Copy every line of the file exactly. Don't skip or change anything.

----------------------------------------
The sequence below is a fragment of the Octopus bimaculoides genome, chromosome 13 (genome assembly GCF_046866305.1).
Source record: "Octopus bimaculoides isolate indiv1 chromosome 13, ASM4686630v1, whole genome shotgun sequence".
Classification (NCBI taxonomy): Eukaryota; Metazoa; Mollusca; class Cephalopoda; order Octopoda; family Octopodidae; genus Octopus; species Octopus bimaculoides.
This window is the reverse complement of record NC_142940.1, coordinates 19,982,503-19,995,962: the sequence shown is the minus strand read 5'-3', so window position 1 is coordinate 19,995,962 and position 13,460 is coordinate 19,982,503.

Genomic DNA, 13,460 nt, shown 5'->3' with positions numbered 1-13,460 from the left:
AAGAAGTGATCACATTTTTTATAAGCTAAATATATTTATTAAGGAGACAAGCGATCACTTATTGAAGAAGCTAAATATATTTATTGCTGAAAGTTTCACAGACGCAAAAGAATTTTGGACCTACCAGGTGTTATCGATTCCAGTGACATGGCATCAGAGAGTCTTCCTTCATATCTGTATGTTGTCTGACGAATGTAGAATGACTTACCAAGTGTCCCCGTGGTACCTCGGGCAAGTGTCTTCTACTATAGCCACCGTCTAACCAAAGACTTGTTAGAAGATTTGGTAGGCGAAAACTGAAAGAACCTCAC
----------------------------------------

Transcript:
The sequence below is a fragment of the Octopus bimaculoides genome, chromosome 13 (genome assembly GCF_046866305.1).
Source record: "Octopus bimaculoides isolate indiv1 chromosome 13, ASM4686630v1, whole genome shotgun sequence".
Classification (NCBI taxonomy): Eukaryota; Metazoa; Mollusca; class Cephalopoda; order Octopoda; family Octopodidae; genus Octopus; species Octopus bimaculoides.
This window is the reverse complement of record NC_142940.1, coordinates 19,982,503-19,995,962: the sequence shown is the minus strand read 5'-3', so window position 1 is coordinate 19,995,962 and position 13,460 is coordinate 19,982,503.

Genomic DNA, 13,460 nt, shown 5'->3' with positions numbered 1-13,460 from the left:
AAGAAGTGATCACATTTTTTATAAGCTAAATATATTTATTAAGGAGACAAGCGATCACTTATTGAAGAAGCTAAATATATTTATTGCTGAAAGTTTCACAGACGCAAAAGAATTTTGGACCTACCAGGTGTTATCGATTCCAGTGACATGGCATCAGAGAGTCTTCCTTCATATCTGTATGTTGTCTGACGAATGTAGAATGACTTACCAAGTGTCCCCGTGGTACCTCGGGCAAGTGTCTTCTACTATAGCCACCGTCTAACCAAAGACTTGTTAGAAGATTTGGTAGGCGAAAACTGAAAGAACCTCAC